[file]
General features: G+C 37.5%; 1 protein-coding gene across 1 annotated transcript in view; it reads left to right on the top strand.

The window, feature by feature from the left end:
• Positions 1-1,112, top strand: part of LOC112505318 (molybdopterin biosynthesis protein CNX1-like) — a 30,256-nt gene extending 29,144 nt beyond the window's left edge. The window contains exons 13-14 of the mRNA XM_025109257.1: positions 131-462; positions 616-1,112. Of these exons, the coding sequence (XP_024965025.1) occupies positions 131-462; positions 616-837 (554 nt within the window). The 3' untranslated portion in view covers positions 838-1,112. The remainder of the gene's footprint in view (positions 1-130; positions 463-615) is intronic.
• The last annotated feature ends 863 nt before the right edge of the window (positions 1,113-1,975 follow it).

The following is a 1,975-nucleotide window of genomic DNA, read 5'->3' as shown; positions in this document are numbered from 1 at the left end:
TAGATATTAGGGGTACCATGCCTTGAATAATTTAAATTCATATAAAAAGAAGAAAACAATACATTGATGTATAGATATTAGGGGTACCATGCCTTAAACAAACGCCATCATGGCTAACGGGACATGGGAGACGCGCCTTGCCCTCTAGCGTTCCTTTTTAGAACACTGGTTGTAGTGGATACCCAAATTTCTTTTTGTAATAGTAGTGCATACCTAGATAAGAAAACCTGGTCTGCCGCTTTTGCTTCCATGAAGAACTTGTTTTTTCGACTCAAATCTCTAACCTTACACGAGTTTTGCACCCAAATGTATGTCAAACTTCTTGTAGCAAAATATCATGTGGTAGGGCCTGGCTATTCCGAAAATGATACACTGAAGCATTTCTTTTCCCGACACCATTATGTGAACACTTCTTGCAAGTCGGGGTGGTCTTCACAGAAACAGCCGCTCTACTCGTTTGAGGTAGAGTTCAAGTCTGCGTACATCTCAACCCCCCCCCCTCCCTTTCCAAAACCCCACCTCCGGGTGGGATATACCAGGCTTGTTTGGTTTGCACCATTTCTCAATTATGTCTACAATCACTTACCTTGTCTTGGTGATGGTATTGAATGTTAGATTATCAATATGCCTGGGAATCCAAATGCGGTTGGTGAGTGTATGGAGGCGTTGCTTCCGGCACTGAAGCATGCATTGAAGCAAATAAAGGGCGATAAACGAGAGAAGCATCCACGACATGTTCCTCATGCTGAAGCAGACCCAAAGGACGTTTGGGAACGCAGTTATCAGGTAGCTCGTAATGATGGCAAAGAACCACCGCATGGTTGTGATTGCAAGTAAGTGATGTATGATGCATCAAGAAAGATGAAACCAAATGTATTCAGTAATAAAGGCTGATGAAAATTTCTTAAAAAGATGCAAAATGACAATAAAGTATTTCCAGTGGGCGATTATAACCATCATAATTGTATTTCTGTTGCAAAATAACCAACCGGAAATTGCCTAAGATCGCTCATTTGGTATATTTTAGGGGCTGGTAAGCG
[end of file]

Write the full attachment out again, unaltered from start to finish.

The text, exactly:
General features: G+C 37.5%; 1 protein-coding gene across 1 annotated transcript in view; it reads left to right on the top strand.

The window, feature by feature from the left end:
• Positions 1-1,112, top strand: part of LOC112505318 (molybdopterin biosynthesis protein CNX1-like) — a 30,256-nt gene extending 29,144 nt beyond the window's left edge. The window contains exons 13-14 of the mRNA XM_025109257.1: positions 131-462; positions 616-1,112. Of these exons, the coding sequence (XP_024965025.1) occupies positions 131-462; positions 616-837 (554 nt within the window). The 3' untranslated portion in view covers positions 838-1,112. The remainder of the gene's footprint in view (positions 1-130; positions 463-615) is intronic.
• The last annotated feature ends 863 nt before the right edge of the window (positions 1,113-1,975 follow it).

The following is a 1,975-nucleotide window of genomic DNA, read 5'->3' as shown; positions in this document are numbered from 1 at the left end:
TAGATATTAGGGGTACCATGCCTTGAATAATTTAAATTCATATAAAAAGAAGAAAACAATACATTGATGTATAGATATTAGGGGTACCATGCCTTAAACAAACGCCATCATGGCTAACGGGACATGGGAGACGCGCCTTGCCCTCTAGCGTTCCTTTTTAGAACACTGGTTGTAGTGGATACCCAAATTTCTTTTTGTAATAGTAGTGCATACCTAGATAAGAAAACCTGGTCTGCCGCTTTTGCTTCCATGAAGAACTTGTTTTTTCGACTCAAATCTCTAACCTTACACGAGTTTTGCACCCAAATGTATGTCAAACTTCTTGTAGCAAAATATCATGTGGTAGGGCCTGGCTATTCCGAAAATGATACACTGAAGCATTTCTTTTCCCGACACCATTATGTGAACACTTCTTGCAAGTCGGGGTGGTCTTCACAGAAACAGCCGCTCTACTCGTTTGAGGTAGAGTTCAAGTCTGCGTACATCTCAACCCCCCCCCCTCCCTTTCCAAAACCCCACCTCCGGGTGGGATATACCAGGCTTGTTTGGTTTGCACCATTTCTCAATTATGTCTACAATCACTTACCTTGTCTTGGTGATGGTATTGAATGTTAGATTATCAATATGCCTGGGAATCCAAATGCGGTTGGTGAGTGTATGGAGGCGTTGCTTCCGGCACTGAAGCATGCATTGAAGCAAATAAAGGGCGATAAACGAGAGAAGCATCCACGACATGTTCCTCATGCTGAAGCAGACCCAAAGGACGTTTGGGAACGCAGTTATCAGGTAGCTCGTAATGATGGCAAAGAACCACCGCATGGTTGTGATTGCAAGTAAGTGATGTATGATGCATCAAGAAAGATGAAACCAAATGTATTCAGTAATAAAGGCTGATGAAAATTTCTTAAAAAGATGCAAAATGACAATAAAGTATTTCCAGTGGGCGATTATAACCATCATAATTGTATTTCTGTTGCAAAATAACCAACCGGAAATTGCCTAAGATCGCTCATTTGGTATATTTTAGGGGCTGGTAAGCG